NYC’s Wealth of Vermeers

The Milkmaid, 1657, Rijksmuseum, On loan at the Metropolitan Museum of Art

The economy may be dismal, but New York is still rich in some things: people, MTA delays, and- thanks to a generous loan from the Rijksmusem- Vermeers. The Met exhibition Vermeer’s Masterpiece, The Milkmaid is open until November 29, and rarely has an exhibition been so well devoted to one picture. It provides a context and education for Vermeer’s masterpiece with a slew of exceptional Dutch paintings. The Milkmaid itself is more beautiful than I knew to expect. I saw the exhibition last night and was blown away by it. I’m going back, and I suggest that you see it and take a detour to the Frick as well.

The exhibition at the Met boasts 6 Vermeers. In addition, the Frick Collection, which was unable to loan its paintings for the Met’s exhibition, has another 3 paintings by Vermeer. Currently in an afternoon on the Upper East Side a person can give themselves an education on Vermeer with 9 of his 36 existing paintings. Not bad for a recession.

The nine paintings below are even lovelier in person (except the Study of a Young Woman–would love to hear what you think of that one). They are arranged in chronological order, the first having been painted a year before The Milkmaid.

A Maid Asleep, 1656, Metropolitan Museum of Art

Officer and Laughing Girl, 1657, Frick Collection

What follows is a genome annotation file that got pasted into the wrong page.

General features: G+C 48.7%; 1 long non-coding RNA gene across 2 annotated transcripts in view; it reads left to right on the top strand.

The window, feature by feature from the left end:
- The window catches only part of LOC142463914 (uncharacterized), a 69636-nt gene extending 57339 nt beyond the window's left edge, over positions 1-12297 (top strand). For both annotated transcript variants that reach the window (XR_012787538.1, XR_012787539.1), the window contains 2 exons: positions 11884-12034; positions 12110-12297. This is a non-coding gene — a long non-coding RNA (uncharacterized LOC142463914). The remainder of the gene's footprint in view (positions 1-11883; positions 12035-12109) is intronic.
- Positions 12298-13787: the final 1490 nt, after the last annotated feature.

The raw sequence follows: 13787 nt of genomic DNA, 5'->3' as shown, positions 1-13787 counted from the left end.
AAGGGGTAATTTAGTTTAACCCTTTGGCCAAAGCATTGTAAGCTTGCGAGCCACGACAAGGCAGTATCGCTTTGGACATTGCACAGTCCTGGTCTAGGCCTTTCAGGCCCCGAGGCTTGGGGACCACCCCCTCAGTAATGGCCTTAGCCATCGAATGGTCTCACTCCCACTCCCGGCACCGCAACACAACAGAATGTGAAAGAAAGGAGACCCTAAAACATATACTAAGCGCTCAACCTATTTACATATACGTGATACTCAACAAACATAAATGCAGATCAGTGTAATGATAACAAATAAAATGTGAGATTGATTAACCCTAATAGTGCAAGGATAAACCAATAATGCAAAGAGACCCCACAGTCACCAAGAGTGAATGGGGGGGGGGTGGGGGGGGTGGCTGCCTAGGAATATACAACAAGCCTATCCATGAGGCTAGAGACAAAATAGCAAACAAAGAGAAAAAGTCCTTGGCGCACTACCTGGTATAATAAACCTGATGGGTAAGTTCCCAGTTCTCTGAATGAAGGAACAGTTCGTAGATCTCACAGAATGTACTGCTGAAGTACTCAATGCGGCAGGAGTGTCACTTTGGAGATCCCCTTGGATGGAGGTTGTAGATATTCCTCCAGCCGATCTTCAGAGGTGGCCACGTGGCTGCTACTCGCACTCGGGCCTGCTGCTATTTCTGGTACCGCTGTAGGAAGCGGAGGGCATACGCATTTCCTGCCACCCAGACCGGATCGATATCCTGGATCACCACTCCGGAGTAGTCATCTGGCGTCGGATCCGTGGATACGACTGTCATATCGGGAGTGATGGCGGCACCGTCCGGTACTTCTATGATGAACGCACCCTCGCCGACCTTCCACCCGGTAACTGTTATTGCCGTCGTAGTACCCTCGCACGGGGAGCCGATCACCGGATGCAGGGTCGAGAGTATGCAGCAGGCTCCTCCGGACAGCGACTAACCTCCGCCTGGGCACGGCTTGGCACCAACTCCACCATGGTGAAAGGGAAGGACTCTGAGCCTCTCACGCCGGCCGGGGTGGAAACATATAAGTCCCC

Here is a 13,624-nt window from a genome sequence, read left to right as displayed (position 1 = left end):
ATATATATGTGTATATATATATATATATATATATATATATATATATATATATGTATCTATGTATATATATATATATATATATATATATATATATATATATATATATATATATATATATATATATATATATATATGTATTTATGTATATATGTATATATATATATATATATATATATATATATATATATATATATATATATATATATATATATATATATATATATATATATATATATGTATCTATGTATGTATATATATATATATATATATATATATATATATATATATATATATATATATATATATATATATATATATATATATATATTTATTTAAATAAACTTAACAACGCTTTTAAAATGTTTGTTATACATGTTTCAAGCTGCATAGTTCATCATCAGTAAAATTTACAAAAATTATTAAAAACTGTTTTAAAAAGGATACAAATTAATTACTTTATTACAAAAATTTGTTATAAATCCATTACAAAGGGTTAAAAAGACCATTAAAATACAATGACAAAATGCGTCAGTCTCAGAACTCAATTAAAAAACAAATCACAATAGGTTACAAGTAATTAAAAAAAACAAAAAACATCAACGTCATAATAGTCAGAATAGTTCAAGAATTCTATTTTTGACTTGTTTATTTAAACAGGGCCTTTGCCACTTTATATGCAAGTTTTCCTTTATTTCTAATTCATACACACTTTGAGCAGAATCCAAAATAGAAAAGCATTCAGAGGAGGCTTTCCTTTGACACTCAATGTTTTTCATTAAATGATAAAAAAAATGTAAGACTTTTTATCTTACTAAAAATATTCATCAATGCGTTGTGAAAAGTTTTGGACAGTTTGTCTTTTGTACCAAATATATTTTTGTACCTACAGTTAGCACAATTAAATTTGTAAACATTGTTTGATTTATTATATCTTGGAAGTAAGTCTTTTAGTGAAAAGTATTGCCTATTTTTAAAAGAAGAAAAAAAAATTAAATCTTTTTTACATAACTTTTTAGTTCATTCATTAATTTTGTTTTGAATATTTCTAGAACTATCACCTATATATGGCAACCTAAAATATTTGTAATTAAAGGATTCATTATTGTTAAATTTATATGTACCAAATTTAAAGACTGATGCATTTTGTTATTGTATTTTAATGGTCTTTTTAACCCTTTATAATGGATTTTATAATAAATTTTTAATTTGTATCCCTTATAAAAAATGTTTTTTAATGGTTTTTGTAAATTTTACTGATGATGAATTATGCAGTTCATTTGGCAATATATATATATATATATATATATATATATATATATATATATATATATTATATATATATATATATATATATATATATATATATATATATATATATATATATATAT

Girl Interrupted at her Music, 1658, Frick Collection

Young Woman with a Water Pitcher, 1662, Metropolitan Museum of Art

Girl with a Lute, 1662, Metropolitan Museum of Art

Study of a Young Woman, 1665, Metropolitan Museum of Art

Mistress and Maid, 1666, Frick Collection

Allegory of the Catholic Faith, 1670, Metropolitan Museum of Art

3 thoughts on “NYC’s Wealth of Vermeers

  1. Awww, Study of a Young Woman is ok —she’s no Girl With a Pearl Earring, but she’s trying. I think she could be Girl with a Lute actually, but it’s sad that it’s missing the color and detail seen in Vermeer’s other paintings. You’re right though, there are a wealth of Vermeers in NYC, and no photo will ever do them justice!

  2. She struck me on the creepy side, but I’m sure most people would agree with you. I’ve heard the word ‘ethereal’.

    I thought (because my mind is this way inclined after reading The Forger’s Spell) if ever there was an undiscovered forgery of Vermeers, this was it.

    I like your blog by the way.

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